8 Things That Will Save You money And Keep You From Stressing When Renting
By Maegan Daquano
I have been a leasing consultant for six years and I have seen people make the same mistakes time and time again. Despite going over leases, giving copies, and providing a packet with the extra important information inside residents still, seem to miss key details. I have contacted some of my friends in the industry to see if it was only me having these issues and to my relief, they all run into the same types of problems. While I’m glad I’m not alone in this, I am a fellow renter and could have made the same mistakes if I never worked in the industry. When my friends need help with their apartments, I’m the first person they call. But you shouldn’t need to have an insider to be able to rent safely. I’m here to help you have the most enjoyable renting experience and more importantly save you money.
How to avoid mistakes when renting:
1. Know what you want before starting your search. You don’t need a super detailed list, but a few basic things will go a long way. What size?, What is your budget?, What feature is most important to you?. If you have allergies and can’t have carpeting we won’t be able to accommodate you unless you make that clear from the beginning. If you don’t know what to ask the most common questions I hear are: How much is the monthly rent, what utilities are included, is there a washer/dryer in the apartment, and what amenities do you offer.
2. You are allowed to be picky as long as availability
There is nothing wrong with needing an apartment/house ASAP, but if you are on a time crunch you can’t afford to be picky. If you want a lake view and one won’t be ready for two months you’ll have to wait until then. We can’t make an apartment available to you, but don’t be afraid to ask about transferring later. The earlier you look for an apartment the pickier you’re allowed to be. Call multiple times to check in, we really don’t mind. The leasing agent will call when they can with updates but availability changes constantly and they have other people walking in the door with money in hand.
3. There are things leasing agents cannot tell you. There are fair housing laws that prevent us from going into great detail. For example, we can’t say if an area is safe or not because you can never tell what could happen in the future. Answers like these will be subjective anyway, so I always recommend looking up a sheriff ’s report of the area. These are online and accessible to everyone. You know better than anyone what you’re looking for. We can’t tell you what demographic of people live there, or what apartment your friend is in, or who your neighbor will be. That is up to you to find out for yourself.
4. Check pet policies before getting an animal. Some apartments only allow cats. Those that allow dogs usually have breed restrictions, so if you buy first and register later you will either have to get rid of the dog or have to move out. If you decide not to tell the office you got a dog someone will probably tattle on you. Unfortunately, a lot of people see a restricted dog and run to the office out of fear. I’ve seen people complain about a lab because they thought it was a pit bull. There can also be weight limits either for the whole community or depending on what floor you are on. This includes large fish tanks as well, so ask or review your lease in detail before getting any sort of animal.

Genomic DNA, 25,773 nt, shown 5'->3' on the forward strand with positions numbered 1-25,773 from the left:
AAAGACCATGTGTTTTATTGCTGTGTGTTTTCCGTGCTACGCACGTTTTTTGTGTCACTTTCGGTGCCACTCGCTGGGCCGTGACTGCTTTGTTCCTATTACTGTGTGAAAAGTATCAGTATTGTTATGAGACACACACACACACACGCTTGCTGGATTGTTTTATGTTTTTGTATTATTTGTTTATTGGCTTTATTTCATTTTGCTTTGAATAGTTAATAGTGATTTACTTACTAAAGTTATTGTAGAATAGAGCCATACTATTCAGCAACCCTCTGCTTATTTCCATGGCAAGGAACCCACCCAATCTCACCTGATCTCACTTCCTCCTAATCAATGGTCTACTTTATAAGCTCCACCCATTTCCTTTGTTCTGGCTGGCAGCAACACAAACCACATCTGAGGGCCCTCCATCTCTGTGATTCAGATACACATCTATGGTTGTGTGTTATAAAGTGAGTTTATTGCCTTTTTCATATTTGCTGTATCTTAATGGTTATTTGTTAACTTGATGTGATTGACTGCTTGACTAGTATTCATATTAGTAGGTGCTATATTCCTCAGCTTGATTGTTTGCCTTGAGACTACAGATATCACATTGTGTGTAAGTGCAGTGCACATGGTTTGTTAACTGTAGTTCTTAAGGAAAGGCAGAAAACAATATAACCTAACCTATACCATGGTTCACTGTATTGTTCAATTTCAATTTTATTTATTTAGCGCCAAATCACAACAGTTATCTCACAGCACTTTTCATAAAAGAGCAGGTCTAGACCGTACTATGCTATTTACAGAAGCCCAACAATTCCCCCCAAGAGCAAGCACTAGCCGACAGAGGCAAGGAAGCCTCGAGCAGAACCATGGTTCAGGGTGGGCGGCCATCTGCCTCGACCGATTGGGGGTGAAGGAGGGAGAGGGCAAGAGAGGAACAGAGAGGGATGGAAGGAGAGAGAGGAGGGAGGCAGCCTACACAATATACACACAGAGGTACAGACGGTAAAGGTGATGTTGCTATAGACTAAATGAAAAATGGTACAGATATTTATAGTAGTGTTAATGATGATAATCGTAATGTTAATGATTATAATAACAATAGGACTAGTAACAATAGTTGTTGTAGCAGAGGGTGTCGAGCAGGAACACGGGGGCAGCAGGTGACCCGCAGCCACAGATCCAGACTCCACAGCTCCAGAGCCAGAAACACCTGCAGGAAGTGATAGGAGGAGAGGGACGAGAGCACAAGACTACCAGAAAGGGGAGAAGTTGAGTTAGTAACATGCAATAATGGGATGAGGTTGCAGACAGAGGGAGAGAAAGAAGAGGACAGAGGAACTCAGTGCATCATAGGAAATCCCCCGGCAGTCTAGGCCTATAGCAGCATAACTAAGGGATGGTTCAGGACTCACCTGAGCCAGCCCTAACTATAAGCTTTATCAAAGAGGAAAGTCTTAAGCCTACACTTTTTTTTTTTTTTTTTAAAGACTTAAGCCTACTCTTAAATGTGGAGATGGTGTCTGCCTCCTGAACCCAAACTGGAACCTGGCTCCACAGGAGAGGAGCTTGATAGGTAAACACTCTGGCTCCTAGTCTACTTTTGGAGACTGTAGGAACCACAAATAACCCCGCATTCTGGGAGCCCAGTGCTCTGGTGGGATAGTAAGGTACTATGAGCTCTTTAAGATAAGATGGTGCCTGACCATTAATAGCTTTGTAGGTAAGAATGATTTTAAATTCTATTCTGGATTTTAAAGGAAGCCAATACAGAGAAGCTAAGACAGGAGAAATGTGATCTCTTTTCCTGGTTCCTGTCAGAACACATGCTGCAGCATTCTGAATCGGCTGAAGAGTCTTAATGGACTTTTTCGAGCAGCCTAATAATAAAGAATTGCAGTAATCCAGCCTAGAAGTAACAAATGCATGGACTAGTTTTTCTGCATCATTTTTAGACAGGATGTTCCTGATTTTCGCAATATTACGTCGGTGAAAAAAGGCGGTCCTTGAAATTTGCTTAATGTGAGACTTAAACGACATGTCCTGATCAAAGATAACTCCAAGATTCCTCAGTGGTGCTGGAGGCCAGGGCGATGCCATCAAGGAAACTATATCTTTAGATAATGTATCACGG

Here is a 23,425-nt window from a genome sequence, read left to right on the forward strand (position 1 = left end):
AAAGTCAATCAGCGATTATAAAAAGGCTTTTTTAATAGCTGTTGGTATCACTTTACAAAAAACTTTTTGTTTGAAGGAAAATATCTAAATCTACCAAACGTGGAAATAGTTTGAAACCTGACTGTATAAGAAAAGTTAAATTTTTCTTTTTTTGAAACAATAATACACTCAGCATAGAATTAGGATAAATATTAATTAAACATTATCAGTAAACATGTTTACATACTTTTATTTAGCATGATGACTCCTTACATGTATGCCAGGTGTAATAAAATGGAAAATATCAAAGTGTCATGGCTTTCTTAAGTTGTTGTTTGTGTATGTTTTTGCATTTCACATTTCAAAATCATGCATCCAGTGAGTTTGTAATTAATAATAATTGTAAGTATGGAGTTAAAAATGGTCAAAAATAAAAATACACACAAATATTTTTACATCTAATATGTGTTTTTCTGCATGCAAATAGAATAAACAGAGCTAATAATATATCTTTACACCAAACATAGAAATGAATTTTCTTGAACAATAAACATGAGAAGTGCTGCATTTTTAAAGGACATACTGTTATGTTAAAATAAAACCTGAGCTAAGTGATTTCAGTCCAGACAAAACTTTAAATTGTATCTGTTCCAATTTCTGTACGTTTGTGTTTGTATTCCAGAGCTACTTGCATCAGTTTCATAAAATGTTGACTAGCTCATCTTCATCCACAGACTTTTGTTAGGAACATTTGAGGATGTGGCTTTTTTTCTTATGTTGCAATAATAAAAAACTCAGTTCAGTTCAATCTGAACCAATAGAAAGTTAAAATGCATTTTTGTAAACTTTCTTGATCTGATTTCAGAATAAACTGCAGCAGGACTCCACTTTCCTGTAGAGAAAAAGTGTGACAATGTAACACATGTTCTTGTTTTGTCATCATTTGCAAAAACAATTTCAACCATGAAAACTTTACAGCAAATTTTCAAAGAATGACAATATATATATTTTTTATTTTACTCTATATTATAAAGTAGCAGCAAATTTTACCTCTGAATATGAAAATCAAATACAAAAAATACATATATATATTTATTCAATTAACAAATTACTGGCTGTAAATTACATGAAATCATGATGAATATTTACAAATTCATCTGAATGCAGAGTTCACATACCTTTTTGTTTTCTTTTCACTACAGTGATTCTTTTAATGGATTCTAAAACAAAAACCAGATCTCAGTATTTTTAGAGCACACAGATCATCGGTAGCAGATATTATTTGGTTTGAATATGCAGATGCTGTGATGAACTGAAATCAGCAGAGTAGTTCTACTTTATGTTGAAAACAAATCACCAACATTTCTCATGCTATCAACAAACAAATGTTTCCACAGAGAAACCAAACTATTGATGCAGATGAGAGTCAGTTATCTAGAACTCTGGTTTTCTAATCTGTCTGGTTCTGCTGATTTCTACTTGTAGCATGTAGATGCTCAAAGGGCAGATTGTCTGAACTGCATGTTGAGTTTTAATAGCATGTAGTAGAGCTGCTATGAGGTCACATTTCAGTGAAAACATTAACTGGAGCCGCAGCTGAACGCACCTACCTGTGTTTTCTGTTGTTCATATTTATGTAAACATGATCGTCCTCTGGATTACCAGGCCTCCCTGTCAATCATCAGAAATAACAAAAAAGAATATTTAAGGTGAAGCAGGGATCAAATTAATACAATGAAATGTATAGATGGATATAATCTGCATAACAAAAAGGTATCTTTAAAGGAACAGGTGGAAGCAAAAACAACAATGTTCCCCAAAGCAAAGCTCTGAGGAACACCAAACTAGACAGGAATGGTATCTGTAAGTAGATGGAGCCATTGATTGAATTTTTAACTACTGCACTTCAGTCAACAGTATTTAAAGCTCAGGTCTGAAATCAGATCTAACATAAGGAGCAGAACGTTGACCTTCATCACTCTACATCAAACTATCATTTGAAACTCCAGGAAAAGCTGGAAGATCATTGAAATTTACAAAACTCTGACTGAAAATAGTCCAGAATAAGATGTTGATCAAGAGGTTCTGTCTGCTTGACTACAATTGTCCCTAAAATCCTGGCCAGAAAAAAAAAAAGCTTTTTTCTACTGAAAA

5. We cannot change policy for you. If we make an exception for one person we have to do it for everyone. Despite our personal feelings, legally we can’t have different rules for everyone. Just because we like you doesn’t mean we can waive your late fees. Believe me when I say we want to help as much as we can, but there is a line we aren’t able to cross.
6. Always read your lease. Don’t make the excuse “I didn’t know so it doesn’t count”. Everything you could possibly need to know is in there and your leasing agent will most likely go over all of the paperwork with you. If for some reason they don’t, ask them to. There are a lot of addendums to pay attention to, so have a general understanding of each one. You can always ask for a copy of the lease. I personally email all of my residents a copy because I know how easy it is to misplace papers when moving. Plus you’ll be able to reference it whenever you need. If you’re the type to keep all of your important documents in one place ask for a physical copy as well.
7. Find out when the rent is due. Most will be due on the first in most apartment complexes/rental properties, make certain you find out the exact day before you sign the lease and find out the exact amount you need to pay. Make certain the due and amount due are in writing. Managers may offer a few days grace period, but don’t take advantage of their “grace.” The due date is when your check should be in the office. Everyone has a phone and if you don’t have time to call then email. If you are out of town, see if you can mail a check, some complex- es may let you pay over the phone, and many places have a website dedicated to paying rent.
8. When you plan on moving, you have to give notice. Always. If your lease is coming to an end or if you’re leaving in the middle you always have to let someone know you are moving out. We can’t get an apartment/house ready if we think you’re still living there and you will be charged rent until you have that notice in. You’ll owe through your notice and no one wants to pay for two places at once. Have it in writing and have proof that you handed it in. 30 or 60 days is the standard, but always double check.